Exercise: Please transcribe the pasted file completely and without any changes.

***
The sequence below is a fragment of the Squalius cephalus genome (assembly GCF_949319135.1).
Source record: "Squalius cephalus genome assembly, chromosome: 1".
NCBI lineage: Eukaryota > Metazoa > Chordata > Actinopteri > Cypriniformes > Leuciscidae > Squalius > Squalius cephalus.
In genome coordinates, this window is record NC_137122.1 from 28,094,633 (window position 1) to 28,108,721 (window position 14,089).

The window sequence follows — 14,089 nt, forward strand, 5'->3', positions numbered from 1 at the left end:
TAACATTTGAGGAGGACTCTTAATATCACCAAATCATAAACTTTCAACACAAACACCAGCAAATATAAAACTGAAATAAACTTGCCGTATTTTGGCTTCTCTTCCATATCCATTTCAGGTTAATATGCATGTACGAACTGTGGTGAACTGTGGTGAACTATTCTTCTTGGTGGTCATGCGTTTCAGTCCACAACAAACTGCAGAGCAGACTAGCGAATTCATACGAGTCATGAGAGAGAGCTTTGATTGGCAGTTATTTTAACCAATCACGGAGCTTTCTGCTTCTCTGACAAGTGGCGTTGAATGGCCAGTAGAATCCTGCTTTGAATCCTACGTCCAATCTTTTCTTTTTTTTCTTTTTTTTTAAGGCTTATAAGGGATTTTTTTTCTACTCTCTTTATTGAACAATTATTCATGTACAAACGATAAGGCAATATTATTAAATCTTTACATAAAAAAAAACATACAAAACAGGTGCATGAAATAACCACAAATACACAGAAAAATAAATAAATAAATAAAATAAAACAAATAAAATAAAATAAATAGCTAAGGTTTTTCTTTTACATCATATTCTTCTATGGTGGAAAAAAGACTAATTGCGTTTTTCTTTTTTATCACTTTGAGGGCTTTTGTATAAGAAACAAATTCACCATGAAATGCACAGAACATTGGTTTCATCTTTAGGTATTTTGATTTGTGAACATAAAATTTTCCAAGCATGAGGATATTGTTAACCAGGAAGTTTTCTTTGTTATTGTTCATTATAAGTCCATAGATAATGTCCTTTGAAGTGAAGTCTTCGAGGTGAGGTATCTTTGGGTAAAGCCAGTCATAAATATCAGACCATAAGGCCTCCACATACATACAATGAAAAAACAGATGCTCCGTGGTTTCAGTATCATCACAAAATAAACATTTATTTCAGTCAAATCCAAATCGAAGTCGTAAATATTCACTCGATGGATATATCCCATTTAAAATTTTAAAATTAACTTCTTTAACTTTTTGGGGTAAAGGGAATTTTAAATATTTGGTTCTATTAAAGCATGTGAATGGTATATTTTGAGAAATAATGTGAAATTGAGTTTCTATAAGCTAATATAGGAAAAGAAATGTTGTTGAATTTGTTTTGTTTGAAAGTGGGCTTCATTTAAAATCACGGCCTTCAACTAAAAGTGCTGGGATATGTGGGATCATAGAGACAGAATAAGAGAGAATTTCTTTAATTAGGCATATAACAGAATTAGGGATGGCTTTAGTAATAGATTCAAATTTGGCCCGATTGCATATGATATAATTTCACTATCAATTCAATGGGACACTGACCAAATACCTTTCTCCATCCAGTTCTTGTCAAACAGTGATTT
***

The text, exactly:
The sequence below is a fragment of the Squalius cephalus genome (assembly GCF_949319135.1).
Source record: "Squalius cephalus genome assembly, chromosome: 1".
NCBI lineage: Eukaryota > Metazoa > Chordata > Actinopteri > Cypriniformes > Leuciscidae > Squalius > Squalius cephalus.
In genome coordinates, this window is record NC_137122.1 from 28,094,633 (window position 1) to 28,108,721 (window position 14,089).

The window sequence follows — 14,089 nt, forward strand, 5'->3', positions numbered from 1 at the left end:
TAACATTTGAGGAGGACTCTTAATATCACCAAATCATAAACTTTCAACACAAACACCAGCAAATATAAAACTGAAATAAACTTGCCGTATTTTGGCTTCTCTTCCATATCCATTTCAGGTTAATATGCATGTACGAACTGTGGTGAACTGTGGTGAACTATTCTTCTTGGTGGTCATGCGTTTCAGTCCACAACAAACTGCAGAGCAGACTAGCGAATTCATACGAGTCATGAGAGAGAGCTTTGATTGGCAGTTATTTTAACCAATCACGGAGCTTTCTGCTTCTCTGACAAGTGGCGTTGAATGGCCAGTAGAATCCTGCTTTGAATCCTACGTCCAATCTTTTCTTTTTTTTCTTTTTTTTTAAGGCTTATAAGGGATTTTTTTTCTACTCTCTTTATTGAACAATTATTCATGTACAAACGATAAGGCAATATTATTAAATCTTTACATAAAAAAAAACATACAAAACAGGTGCATGAAATAACCACAAATACACAGAAAAATAAATAAATAAATAAAATAAAACAAATAAAATAAAATAAATAGCTAAGGTTTTTCTTTTACATCATATTCTTCTATGGTGGAAAAAAGACTAATTGCGTTTTTCTTTTTTATCACTTTGAGGGCTTTTGTATAAGAAACAAATTCACCATGAAATGCACAGAACATTGGTTTCATCTTTAGGTATTTTGATTTGTGAACATAAAATTTTCCAAGCATGAGGATATTGTTAACCAGGAAGTTTTCTTTGTTATTGTTCATTATAAGTCCATAGATAATGTCCTTTGAAGTGAAGTCTTCGAGGTGAGGTATCTTTGGGTAAAGCCAGTCATAAATATCAGACCATAAGGCCTCCACATACATACAATGAAAAAACAGATGCTCCGTGGTTTCAGTATCATCACAAAATAAACATTTATTTCAGTCAAATCCAAATCGAAGTCGTAAATATTCACTCGATGGATATATCCCATTTAAAATTTTAAAATTAACTTCTTTAACTTTTTGGGGTAAAGGGAATTTTAAATATTTGGTTCTATTAAAGCATGTGAATGGTATATTTTGAGAAATAATGTGAAATTGAGTTTCTATAAGCTAATATAGGAAAAGAAATGTTGTTGAATTTGTTTTGTTTGAAAGTGGGCTTCATTTAAAATCACGGCCTTCAACTAAAAGTGCTGGGATATGTGGGATCATAGAGACAGAATAAGAGAGAATTTCTTTAATTAGGCATATAACAGAATTAGGGATGGCTTTAGTAATAGATTCAAATTTGGCCCGATTGCATATGATATAATTTCACTATCAATTCAATGGGACACTGACCAAATACCTTTCTCCATCCAGTTCTTGTCAAACAGTGATTT